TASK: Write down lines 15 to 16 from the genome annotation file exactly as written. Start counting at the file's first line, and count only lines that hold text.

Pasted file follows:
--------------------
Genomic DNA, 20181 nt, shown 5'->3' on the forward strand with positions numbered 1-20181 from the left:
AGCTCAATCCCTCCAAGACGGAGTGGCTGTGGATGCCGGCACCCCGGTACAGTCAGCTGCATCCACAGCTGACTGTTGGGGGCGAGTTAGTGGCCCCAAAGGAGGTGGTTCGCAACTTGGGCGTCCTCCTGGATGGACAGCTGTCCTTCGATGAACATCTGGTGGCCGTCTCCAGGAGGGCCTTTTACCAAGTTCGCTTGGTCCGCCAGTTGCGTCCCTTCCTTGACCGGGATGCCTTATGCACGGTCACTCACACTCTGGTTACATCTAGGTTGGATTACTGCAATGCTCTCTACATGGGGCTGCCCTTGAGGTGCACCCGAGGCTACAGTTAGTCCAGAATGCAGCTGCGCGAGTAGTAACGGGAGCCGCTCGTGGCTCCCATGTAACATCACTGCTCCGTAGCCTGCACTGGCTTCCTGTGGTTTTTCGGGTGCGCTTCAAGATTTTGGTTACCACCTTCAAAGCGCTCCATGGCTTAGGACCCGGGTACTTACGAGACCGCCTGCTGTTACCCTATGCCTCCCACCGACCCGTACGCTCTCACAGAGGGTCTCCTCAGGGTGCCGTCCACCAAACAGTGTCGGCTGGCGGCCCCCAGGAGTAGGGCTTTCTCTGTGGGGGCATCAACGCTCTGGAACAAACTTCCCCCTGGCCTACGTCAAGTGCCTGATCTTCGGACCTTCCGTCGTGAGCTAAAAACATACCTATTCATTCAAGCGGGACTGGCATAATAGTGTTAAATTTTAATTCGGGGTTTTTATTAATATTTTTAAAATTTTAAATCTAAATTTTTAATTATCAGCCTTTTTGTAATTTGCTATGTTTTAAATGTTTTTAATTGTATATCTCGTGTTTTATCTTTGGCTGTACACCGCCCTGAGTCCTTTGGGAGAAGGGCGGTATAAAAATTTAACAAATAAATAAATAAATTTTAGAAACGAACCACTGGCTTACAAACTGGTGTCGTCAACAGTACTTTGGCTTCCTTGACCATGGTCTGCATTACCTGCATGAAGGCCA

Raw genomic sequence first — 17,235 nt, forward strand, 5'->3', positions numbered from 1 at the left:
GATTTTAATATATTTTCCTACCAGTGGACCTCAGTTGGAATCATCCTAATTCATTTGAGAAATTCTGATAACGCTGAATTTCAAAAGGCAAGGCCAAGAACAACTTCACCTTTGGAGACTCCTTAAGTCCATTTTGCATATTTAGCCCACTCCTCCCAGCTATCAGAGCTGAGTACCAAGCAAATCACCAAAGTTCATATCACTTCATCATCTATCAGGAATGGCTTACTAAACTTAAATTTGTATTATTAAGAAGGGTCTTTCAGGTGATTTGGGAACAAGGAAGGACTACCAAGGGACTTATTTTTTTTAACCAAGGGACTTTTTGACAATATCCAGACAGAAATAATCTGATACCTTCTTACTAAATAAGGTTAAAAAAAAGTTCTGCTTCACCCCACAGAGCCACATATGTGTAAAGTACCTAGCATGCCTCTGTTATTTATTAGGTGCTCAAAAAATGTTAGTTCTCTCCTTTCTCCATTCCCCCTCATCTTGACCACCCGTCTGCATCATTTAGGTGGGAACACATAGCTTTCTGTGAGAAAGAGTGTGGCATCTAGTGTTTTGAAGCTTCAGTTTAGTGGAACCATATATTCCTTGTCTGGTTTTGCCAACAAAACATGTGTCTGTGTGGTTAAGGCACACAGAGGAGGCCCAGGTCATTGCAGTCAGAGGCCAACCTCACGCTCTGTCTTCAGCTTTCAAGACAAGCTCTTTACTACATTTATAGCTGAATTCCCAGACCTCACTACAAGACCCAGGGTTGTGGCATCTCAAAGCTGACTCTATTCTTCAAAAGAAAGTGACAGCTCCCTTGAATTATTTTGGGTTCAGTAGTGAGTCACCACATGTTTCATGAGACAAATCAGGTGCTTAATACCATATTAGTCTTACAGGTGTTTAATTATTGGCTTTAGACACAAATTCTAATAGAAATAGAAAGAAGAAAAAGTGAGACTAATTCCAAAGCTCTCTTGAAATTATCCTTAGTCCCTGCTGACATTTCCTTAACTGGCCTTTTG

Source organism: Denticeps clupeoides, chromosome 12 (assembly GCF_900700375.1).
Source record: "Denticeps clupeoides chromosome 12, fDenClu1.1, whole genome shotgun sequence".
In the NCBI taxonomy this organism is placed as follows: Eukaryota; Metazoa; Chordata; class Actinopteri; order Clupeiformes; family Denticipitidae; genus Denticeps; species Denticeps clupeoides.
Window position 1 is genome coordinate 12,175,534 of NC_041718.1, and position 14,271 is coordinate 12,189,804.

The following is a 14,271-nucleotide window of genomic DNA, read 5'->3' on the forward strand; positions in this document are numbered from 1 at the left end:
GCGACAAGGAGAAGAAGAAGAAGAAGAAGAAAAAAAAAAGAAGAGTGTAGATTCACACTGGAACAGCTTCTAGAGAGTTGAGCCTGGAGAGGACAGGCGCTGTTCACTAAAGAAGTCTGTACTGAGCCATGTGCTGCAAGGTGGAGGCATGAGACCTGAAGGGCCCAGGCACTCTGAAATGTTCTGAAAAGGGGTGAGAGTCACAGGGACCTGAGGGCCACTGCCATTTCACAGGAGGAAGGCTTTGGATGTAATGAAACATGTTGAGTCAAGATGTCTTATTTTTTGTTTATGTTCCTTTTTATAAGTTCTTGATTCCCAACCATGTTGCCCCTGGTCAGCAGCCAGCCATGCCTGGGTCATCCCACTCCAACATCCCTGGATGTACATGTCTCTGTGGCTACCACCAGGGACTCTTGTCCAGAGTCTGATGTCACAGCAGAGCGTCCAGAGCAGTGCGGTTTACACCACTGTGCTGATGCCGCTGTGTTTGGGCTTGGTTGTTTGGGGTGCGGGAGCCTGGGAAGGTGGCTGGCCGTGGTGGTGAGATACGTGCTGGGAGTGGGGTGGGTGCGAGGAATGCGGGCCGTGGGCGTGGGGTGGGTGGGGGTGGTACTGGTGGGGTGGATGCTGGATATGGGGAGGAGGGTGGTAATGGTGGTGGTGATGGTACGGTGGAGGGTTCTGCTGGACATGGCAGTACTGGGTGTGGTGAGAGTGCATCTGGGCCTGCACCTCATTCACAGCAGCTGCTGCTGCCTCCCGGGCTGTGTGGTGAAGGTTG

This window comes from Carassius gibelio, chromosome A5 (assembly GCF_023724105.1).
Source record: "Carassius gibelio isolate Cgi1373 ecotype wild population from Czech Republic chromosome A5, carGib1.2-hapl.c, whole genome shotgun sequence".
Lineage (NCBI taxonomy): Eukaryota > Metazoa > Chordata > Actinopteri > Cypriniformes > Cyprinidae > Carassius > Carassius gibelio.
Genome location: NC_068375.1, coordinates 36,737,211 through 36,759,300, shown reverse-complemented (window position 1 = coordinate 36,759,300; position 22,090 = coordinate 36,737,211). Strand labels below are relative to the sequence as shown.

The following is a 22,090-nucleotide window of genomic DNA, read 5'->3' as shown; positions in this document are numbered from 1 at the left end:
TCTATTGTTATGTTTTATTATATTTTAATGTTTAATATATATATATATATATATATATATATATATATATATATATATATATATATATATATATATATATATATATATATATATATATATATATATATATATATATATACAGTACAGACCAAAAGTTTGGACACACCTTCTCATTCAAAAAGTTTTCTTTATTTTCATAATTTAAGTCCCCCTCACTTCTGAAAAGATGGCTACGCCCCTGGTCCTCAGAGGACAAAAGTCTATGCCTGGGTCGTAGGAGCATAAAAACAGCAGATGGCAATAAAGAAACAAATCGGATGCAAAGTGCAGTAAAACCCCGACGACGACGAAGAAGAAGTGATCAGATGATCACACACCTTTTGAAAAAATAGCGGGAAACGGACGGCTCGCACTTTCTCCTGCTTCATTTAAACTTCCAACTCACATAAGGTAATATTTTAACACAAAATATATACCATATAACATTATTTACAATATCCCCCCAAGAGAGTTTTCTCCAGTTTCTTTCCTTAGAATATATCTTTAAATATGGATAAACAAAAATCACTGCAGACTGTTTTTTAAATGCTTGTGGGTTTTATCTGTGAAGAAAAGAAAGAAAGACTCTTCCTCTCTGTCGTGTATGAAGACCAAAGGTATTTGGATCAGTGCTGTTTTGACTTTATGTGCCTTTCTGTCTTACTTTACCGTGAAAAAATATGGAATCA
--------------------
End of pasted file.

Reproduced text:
The following is a 22,090-nucleotide window of genomic DNA, read 5'->3' as shown; positions in this document are numbered from 1 at the left end:
TCTATTGTTATGTTTTATTATATTTTAATGTTTAATATATATATATATATATATATATATATATATATATATATATATATATATATATATATATATATATATATATATATATATATATATATATATATATATATATATACAGTACAGACCAAAAGTTTGGACACACCTTCTCATTCAAAAAGTTTTCTTTATTTTCATAATTTAAGTCCCCCTCACTTCTGAAAAGATGGCTACGCCCCTGGTCCTCAGAGGACAAAAGTCTATGCCTGGGTCGTAGGAGCATAAAAACAGCAGATGGCAATAAAGAAACAAATCGGATGCAAAGTGCAGTAAAACCCCGACGACGACGAAGAAGAAGTGATCAGATGATCACACACCTTTTGAAAAAATAGCGGGAAACGGACGGCTCGCACTTTCTCCTGCTTCATTTAAACTTCCAACTCACATAAGGTAATATTTTAACACAAAATATATACCATATAACATTATTTACAATATCCCCCCAAGAGAGTTTTCTCCAGTTTCTTTCCTTAGAATATATCTTTAAATATGGATAAACAAAAATCACTGCAGACTGTTTTTTAAATGCTTGTGGGTTTTATCTGTGAAGAAAAGAAAGAAAGACTCTTCCTCTCTGTCGTGTATGAAGACCAAAGGTATTTGGATCAGTGCTGTTTTGACTTTATGTGCCTTTCTGTCTTACTTTACCGTGAAAAAATATGGAATCA